Officer Guillory was performing a routine handcuffing technique when Scott began to pull away from his grasp as he repeatedly instructed her to stop turning away from him. The officers then increased their use of force by lifting Scott’s twisted right arm and bending her over the police car. This limited use of force was a response to Scott’s perceived resistance and was not clearly unreasonable under the circumstances.

Like the officers in Windham, Officer Huff and Officer Guillory were not on notice that Scott would suffer injury from their handcuffing procedure. Although Scott informed other officers on the scene that she had recently undergone surgery, it is far from obvious that the officers would be on notice that Scott would be injured if they handcuffed her because of that surgery. Scott had kept her hands above her head for a significant amount of time prior to the arrest and had not shown any visible signs of injury before the arrest. The officers’ first notice that Scott might become injured by the standard handcuffing procedure came when they began to handcuff Scott, as she was turning away from Officer Guillory’s attempt to restrain her. The officer’s limited use of force (in such a short time frame) to restrain Scott and place her in handcuffs as a response to Scott’s perceived resistance does not amount to excessive force.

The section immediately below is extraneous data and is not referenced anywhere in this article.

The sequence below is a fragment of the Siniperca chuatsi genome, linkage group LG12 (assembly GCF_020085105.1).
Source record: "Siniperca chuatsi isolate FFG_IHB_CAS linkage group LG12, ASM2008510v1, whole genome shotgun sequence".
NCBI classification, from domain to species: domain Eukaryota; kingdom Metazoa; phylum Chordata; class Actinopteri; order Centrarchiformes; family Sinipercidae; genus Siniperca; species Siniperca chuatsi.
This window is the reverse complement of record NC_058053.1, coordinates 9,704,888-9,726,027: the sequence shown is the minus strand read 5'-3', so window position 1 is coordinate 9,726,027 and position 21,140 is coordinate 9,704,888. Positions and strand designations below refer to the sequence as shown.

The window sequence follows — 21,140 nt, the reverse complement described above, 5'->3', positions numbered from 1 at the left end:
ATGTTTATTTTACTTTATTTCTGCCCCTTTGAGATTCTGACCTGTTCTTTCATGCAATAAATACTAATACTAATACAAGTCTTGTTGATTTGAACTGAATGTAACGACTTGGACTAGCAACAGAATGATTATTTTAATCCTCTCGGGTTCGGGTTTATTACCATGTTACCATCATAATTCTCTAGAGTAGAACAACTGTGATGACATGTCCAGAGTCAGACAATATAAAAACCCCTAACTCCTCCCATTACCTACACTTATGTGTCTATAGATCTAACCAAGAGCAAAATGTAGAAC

Because we conclude that Scott’s Fourth Amendment rights were not violated, we need not reach the second step of the qualified immunity analysis. We therefore affirm the summary judgment on the § 1983 excessive force claim.